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The fiscal mathematics of each Union budget hinges on one key assumption: the projection for revenue growth over the course of the year. Over the past few years, the finance ministry has consistently over-estimated revenue projections, leading to a revenue shortfall. Such projections make for a rosy fiscal deficit target when the budget is presented but cause grief at the end of the fiscal year, when the targets are missed.

In the last budget, Arun Jaitley projected tax revenues to increase by 18% to 13.64 trillion. In the first half of the fiscal year ending March 2015, only 36% of that target had been met. If that trend holds till the end of the year, Jaitley is going to miss the revenue target by a wide margin. As the chart below indicates, Jaitley is not alone in making over-optimistic revenue projections.

The gap between revenue projections and actual revenues was widest at the start of the previous decade before narrowing in the middle of that decade. Fast economic growth meant that revenue collections actually exceeded projections for a few years. But over the past three years, revenue collections have been significantly lower than what were projected. On the one hand, a slowing growth engine and declining profitability of companies have adversely affected tax revenues. On the other, the compulsion to lower the fiscal deficit figure has led the finance ministry to pursue over-optimistic revenue targets.

Put another way, the assumed tax buoyancy has been significantly lower than the actual tax buoyancy in recent years, as the second chart shows.

The growing divergence between the actual and projected tax buoyancy reflects the weaknesses in revenue management in India. As the first report of the Tax Administration Reform Commission (TARC) headed by Parthasarathi Shome pointed out, tax projections in India are often divorced from economic realities. This not only leads to unrealistic targets but also puts taxmen under undue pressure to meet targets assigned to them.

The TARC report pointed out that tax planning in India is marred by the “complete absence of economic, statistical, behavioural, or operations research-based analysis of policy".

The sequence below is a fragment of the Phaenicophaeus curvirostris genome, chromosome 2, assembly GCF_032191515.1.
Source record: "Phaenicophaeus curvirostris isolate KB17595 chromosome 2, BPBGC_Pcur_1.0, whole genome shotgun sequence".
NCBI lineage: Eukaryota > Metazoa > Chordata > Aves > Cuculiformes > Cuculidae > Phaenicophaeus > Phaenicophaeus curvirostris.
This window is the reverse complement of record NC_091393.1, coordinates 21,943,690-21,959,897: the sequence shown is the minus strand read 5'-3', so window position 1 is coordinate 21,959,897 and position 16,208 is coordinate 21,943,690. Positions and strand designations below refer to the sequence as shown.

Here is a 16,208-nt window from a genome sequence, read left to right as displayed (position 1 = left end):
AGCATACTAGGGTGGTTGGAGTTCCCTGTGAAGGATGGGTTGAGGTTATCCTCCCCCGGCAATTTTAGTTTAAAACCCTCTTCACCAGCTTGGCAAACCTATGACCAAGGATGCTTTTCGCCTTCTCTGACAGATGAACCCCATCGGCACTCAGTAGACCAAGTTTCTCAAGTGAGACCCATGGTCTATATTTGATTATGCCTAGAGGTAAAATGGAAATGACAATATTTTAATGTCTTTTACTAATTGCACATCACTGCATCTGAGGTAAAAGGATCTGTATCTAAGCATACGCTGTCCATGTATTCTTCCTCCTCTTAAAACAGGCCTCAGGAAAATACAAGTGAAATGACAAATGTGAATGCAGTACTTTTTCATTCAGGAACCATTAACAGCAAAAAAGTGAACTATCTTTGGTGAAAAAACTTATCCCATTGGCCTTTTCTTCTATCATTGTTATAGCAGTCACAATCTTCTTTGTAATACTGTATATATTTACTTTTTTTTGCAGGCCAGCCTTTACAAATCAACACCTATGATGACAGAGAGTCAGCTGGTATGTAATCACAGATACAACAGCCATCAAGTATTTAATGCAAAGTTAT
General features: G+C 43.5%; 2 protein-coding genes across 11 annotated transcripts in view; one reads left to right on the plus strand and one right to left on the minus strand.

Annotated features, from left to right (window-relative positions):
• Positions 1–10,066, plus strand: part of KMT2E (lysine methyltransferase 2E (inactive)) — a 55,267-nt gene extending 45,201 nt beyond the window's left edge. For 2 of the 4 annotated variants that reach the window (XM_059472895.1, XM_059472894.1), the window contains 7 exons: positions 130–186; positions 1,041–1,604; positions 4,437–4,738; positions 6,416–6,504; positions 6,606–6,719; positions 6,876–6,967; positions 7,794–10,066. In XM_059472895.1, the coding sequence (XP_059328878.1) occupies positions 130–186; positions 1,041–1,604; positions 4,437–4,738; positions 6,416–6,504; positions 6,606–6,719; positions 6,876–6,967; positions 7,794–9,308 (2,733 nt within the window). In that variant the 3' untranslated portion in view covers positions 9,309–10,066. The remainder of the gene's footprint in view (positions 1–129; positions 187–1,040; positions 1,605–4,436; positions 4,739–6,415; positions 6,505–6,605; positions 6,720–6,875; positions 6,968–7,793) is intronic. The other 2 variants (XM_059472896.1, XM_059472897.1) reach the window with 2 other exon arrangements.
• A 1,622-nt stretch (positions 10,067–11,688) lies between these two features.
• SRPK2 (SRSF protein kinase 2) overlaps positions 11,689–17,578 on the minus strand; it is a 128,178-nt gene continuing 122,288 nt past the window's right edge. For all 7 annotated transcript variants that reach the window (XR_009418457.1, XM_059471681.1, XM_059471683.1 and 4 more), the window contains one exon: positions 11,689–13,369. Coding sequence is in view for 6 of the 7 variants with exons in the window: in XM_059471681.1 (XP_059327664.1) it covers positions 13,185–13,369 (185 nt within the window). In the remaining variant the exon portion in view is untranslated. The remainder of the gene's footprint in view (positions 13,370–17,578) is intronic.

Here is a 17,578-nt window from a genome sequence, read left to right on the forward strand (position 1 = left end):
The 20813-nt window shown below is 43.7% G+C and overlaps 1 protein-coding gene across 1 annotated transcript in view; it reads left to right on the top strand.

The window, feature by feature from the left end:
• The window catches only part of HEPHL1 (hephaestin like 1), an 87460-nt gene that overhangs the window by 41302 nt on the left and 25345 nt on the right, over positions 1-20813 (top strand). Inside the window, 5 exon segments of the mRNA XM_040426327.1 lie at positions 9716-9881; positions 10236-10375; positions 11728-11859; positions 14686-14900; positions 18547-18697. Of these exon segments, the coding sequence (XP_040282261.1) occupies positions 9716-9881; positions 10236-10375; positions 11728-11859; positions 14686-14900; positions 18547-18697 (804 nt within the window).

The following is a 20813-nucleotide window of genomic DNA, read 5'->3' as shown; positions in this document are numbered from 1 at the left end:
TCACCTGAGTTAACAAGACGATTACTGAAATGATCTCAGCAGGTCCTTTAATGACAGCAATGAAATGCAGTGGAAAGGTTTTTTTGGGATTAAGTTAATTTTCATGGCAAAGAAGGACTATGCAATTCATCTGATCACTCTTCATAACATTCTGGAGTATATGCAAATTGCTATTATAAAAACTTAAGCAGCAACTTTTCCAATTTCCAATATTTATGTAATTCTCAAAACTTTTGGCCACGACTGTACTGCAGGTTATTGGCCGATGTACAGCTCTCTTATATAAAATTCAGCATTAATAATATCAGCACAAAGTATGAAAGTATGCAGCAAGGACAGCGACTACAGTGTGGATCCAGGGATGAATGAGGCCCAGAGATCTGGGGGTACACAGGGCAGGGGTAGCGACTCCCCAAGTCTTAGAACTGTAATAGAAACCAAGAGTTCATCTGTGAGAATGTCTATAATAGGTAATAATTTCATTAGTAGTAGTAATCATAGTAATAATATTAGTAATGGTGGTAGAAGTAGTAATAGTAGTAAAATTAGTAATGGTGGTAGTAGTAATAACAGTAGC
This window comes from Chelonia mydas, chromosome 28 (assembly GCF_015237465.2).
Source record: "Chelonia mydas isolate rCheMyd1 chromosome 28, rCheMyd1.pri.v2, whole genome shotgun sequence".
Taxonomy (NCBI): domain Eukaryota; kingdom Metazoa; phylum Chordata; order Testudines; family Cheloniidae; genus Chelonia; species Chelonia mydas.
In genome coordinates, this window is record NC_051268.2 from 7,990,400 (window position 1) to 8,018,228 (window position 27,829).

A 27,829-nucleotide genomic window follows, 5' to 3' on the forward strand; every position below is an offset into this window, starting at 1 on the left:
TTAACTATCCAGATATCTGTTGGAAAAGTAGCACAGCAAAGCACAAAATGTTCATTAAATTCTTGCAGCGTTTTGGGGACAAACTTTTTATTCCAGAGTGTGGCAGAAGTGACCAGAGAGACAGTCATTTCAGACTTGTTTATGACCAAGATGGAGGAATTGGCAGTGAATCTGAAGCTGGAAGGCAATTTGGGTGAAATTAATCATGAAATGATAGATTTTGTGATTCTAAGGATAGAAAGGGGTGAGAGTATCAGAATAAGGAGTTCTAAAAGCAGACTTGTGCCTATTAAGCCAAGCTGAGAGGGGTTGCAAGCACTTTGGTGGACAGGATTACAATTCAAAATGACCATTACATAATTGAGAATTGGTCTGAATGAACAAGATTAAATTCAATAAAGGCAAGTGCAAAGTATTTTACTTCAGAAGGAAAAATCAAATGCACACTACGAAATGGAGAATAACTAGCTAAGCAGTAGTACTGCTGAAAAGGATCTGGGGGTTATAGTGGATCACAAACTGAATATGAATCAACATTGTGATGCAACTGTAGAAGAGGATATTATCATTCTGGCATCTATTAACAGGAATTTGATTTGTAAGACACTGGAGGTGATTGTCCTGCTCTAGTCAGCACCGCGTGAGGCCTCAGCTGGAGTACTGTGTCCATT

“Pre-budget discussions are usually back-of-the-envelope calculations of revenue impact," said the TARC report submitted last year. “The impact on a taxpayer is considered in a cursory manner, if at all. Retrospective amendments clustered during 2009-12 may reflect this lackadaisical approach. In turn, this reflects complete lack of accountability at any level except on grounds of lagging behind in revenue collection."

The TARC report pointed out that in most modern economies, the revenue target is dynamic, and the projection is changed during the course of the year reflecting the changed economic outlook. In contrast, the revenue projection is fixed in India, and the pursuit of ‘blind revenue targets’ puts enormous pressure on tax officials, who in turn push even honest taxpayers to contribute more revenue or postpone making due refunds, in particular during the last quarter of the fiscal year. Such policies would be illegal in other law-abiding societies, the TARC report commented. Using over-optimistic revenue projections to meet fiscal deficit targets can be counter-productive since coercive government action to raise revenues can dampen investor sentiment, hurting growth and revenue collection in the medium term, the TARC report pointed out.

On Saturday, Jaitley should be careful in making revenue projections for the next fiscal. An over-optimistic target is likely to send out a disturbing signal to taxpayers and investors, and further dent the credibility of the finance ministry.

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